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Yes, I do carry pepper spray with me, thankfully I’ve never had to use it. I carry it because people suck.

6.www.Roadid.com“RoadId Bracelet

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I love this bracelet, all your information that you choose is there in case you are incapacitated and someone needs to call your emergency contacts.

7.Inexpensive Action Sports Camera
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This maybe a little over the top, but when motorists do not care about you and see you as a nuisance, better to have it on video. Oh, and because people suck.

You maybe thinking, WTF, why does he carry all this crap with him? Again, I want to get home safe to my family and unfortunately I live in a region where the car is king and pedestrians, cyclists and motorcycle riders are just a “bump in the road”.

Next Week: Time to “ride the talk”!

Our friends at BikeBug.net who helped us build the Cotton Candy Trike, just let us know that their business is growing. They announced a new website called CargoBikeStore.com where they’re offering remarkably affordable cargo bikes. Take a look at these fine specimens.

Look at these Bakfiet style cargo bikes called the Boxter. Prices start at $800…which is pretty competitive if you ask me.

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We’ve had some inquiries about the Cotton Candy Trike build and what’s going on with it. Well I’m happy to say we’ve been busy making cotton candy for various fund-raising events. We’re also stepping up our game by acquiring a generator to pull on a trailer in the near future. That way we can be a fully mobile cotton candy trike. No that doesn’t mean we can make cotton candy while we’re riding, but that means we can be self sufficient, we don’t have to be plugged into a wall socket to produce the sweet stuff! Stay tuned!

The fine fellows at BikeCommuters.com have given me the opportunity to post whatever I want (bicycle related) unfiltered and uncensored. So when I told them that I was going to give my blunt opinion of electric bikes, they were second guessing if my raise in the form of recycled water from water bottles was worth it.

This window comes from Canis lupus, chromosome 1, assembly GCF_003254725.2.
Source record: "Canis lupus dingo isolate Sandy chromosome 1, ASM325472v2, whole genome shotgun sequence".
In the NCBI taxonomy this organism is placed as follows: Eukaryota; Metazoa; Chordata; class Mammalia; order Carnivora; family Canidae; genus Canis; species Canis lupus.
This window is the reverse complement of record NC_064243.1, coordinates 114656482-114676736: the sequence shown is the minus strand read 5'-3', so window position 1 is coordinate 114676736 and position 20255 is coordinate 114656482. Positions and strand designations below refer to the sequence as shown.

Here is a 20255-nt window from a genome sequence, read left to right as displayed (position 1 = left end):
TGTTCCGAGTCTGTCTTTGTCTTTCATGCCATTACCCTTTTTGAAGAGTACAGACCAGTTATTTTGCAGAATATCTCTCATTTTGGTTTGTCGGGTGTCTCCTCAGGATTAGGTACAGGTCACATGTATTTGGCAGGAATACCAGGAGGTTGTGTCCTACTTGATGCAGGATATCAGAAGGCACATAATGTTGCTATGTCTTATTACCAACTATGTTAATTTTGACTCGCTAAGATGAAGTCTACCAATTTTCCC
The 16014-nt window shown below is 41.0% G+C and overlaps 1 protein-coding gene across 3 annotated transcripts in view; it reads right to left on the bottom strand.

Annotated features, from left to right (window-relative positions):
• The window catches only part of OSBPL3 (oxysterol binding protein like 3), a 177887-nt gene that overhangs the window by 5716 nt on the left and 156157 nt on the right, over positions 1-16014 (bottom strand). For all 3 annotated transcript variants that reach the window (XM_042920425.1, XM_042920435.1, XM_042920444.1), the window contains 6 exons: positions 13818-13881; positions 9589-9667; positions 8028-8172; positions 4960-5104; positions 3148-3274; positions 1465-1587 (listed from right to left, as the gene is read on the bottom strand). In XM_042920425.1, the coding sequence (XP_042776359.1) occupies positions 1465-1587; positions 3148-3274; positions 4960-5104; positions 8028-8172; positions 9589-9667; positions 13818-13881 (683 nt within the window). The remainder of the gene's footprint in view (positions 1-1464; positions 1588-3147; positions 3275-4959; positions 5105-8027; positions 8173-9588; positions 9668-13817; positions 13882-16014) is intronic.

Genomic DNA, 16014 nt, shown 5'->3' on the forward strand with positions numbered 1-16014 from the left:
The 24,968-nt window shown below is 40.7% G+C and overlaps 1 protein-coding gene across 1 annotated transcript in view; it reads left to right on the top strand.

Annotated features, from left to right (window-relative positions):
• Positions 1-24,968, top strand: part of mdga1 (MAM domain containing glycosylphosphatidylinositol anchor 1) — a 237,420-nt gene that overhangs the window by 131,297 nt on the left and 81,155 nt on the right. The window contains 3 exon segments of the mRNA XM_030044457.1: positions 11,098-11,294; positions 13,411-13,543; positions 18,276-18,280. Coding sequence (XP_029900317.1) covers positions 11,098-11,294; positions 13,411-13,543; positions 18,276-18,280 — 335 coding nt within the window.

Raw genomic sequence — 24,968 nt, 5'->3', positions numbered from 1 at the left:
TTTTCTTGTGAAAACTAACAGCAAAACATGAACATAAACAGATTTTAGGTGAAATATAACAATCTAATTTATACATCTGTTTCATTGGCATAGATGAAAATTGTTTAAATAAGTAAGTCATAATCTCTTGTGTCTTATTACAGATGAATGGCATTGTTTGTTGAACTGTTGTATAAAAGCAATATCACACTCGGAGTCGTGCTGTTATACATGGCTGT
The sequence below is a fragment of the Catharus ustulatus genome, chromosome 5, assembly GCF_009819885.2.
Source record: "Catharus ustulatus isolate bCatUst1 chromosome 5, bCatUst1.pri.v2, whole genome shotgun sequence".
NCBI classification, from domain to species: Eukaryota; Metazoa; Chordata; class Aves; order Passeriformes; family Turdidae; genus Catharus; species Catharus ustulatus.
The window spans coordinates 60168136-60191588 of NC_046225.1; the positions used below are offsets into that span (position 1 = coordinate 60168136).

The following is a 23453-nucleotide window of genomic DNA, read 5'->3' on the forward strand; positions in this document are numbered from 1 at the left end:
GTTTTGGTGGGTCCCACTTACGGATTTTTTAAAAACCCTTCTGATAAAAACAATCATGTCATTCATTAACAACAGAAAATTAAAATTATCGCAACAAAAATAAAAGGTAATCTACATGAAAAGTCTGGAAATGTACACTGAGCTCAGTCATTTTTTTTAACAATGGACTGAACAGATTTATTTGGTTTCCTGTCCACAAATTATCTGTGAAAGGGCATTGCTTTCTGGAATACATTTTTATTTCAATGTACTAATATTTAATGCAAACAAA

I share the opinion of many of our readers, electric bikes are not for us. Yes, I know that I’ve personally reviewed a few bikes, heck, I was an early adopter of the technology. In fact, here is my first electrified bicycle from 2005:

It was an entry level Giant Boulder with an EV Kit. Since I was going to start commuting 32 miles round trip, I figured that an electric bike was going to be the best solution for my commute. Nope. This effing thing weighed 80 pounds, had a range of about 20 miles, the top speed was like 15 mph and it handled like a dried turd. Here is why an electric bike is not for me: I’m a roadie at heart. That meant that I found myself pedaling this monstrosity most of the way because of “range anxiety” and I also easily outran the motor’s top speed. I ended up using the bike for about a week and ended up selling it.

Fast forward to 2010 and the technology advanced quite a bit and I reviewed the Torker T-450 Hybrid bicycle:

Lighter, better looking but same top speed and about the same range. I really tried giving an electric bike a chance, but my inner roadie just kept telling me “pedal damnit”.

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The technology has advanced some more as you can see from the E-lux Fat tire review.

Just look at that controller, that thing is sweet!

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So yes, technology keeps getting better but and a BIG but; these freaking bikes are expensive. There is no way in hell I’m paying over $3,500 bucks for an electric bike when I can spend less for a decent road bike.

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So why review them? Well, they are free to review first of all, they are actually fun to ride at full blast and it does wonders for SEO. I went ahead and interviewed a salesperson from a bike shop that sells electric bikes and found out that there is actually a decent market for these bikes. The buyers are usually around their 50s, have lots of disposable income and they live near the beach.

So to answer the question if riding an electric bike is cheating, ask Femke Van den Driessche.

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Next week: One of my favorite safety accessories and an update on my commuter bike